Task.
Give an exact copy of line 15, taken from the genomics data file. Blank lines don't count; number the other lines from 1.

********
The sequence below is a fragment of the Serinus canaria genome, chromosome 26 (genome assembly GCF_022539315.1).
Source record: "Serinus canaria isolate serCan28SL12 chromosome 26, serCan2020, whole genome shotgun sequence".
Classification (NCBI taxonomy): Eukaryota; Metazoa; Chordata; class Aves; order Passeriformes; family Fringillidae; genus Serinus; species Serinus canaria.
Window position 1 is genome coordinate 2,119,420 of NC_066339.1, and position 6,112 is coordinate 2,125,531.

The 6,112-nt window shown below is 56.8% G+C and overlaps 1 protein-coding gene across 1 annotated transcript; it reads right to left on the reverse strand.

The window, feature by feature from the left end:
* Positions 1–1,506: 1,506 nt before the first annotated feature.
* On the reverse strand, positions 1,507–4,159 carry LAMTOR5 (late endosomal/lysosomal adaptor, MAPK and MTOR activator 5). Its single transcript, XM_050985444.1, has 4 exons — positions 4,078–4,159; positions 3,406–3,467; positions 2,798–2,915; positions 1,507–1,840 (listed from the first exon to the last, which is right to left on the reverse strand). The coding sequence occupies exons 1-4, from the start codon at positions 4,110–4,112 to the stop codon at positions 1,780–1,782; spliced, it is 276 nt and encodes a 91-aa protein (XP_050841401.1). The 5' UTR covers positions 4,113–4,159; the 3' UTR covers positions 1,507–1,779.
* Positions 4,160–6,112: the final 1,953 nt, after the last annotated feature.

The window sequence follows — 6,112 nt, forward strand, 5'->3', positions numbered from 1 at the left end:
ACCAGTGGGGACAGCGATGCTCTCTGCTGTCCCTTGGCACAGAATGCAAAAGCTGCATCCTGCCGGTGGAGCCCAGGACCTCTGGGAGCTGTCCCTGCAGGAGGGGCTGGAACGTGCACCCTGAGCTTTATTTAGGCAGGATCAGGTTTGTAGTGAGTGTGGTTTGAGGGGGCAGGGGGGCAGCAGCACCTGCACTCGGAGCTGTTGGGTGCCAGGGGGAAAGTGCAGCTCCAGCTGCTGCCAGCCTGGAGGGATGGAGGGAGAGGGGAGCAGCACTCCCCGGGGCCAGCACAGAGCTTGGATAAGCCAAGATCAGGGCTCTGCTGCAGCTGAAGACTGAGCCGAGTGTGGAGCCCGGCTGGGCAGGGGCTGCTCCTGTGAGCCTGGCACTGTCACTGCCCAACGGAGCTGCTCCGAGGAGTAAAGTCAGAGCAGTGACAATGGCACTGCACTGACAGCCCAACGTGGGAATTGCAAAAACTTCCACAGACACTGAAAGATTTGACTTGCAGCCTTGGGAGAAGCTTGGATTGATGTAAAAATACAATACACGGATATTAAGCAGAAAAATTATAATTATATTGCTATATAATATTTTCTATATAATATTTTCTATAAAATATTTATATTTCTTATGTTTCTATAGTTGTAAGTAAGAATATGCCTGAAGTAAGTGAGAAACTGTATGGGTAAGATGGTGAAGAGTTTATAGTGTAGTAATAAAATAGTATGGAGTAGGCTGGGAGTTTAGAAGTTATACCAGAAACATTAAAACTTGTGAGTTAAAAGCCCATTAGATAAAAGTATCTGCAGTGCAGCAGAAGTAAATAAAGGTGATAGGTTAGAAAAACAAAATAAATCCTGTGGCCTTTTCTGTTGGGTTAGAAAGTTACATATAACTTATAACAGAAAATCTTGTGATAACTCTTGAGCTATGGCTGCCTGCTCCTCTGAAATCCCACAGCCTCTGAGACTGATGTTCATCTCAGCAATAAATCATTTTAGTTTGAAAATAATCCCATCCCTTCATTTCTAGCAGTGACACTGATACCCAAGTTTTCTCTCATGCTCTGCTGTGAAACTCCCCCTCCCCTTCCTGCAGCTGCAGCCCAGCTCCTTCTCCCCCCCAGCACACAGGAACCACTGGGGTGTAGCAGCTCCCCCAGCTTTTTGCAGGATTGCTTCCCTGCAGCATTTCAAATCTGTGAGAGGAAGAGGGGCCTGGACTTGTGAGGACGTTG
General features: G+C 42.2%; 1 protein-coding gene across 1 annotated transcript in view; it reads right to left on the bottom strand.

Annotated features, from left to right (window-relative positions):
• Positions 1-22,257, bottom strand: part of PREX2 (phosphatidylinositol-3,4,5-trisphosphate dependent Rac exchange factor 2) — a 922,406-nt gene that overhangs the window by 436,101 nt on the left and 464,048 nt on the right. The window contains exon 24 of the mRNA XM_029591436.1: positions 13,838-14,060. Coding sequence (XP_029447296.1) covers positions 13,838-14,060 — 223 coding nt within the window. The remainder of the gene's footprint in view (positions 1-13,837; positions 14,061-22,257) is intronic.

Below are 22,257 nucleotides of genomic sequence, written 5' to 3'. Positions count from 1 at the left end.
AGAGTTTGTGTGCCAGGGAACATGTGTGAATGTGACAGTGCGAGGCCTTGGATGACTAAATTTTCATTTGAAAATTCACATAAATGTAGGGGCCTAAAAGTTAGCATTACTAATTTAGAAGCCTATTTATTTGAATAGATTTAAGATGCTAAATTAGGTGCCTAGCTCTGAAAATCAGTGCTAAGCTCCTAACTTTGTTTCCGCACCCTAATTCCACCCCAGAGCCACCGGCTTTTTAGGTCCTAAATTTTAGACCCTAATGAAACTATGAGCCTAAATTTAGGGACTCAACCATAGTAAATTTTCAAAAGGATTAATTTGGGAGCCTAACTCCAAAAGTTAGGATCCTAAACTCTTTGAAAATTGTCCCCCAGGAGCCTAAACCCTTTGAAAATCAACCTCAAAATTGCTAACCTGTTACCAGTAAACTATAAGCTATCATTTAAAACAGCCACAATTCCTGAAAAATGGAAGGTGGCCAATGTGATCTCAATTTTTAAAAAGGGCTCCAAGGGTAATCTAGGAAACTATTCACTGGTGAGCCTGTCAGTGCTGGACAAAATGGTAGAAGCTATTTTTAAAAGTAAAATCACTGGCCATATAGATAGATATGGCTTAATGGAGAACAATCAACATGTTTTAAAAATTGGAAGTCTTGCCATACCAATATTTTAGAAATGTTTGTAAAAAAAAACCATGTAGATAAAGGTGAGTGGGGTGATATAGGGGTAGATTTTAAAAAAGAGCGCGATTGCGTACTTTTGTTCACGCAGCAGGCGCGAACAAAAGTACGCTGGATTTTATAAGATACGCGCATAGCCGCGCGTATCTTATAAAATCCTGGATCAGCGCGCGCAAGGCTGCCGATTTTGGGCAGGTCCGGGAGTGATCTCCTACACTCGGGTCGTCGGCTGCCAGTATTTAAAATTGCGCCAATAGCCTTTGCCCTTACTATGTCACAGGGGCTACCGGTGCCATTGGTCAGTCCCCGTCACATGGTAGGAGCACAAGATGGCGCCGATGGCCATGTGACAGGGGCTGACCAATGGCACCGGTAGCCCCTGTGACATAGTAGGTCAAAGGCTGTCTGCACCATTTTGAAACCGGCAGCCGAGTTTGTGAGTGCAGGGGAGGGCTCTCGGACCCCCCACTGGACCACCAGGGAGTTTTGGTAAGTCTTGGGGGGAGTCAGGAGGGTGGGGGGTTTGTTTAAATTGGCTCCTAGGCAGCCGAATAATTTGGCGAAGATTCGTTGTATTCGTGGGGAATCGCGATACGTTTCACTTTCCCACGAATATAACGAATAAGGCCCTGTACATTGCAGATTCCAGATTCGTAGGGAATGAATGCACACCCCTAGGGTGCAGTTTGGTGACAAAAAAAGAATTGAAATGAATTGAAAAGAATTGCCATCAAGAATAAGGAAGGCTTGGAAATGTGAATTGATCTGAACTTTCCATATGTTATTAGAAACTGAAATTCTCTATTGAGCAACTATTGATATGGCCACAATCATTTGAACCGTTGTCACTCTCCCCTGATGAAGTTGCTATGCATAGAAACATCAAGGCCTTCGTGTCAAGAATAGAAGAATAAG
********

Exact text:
Below are 22,257 nucleotides of genomic sequence, written 5' to 3'. Positions count from 1 at the left end.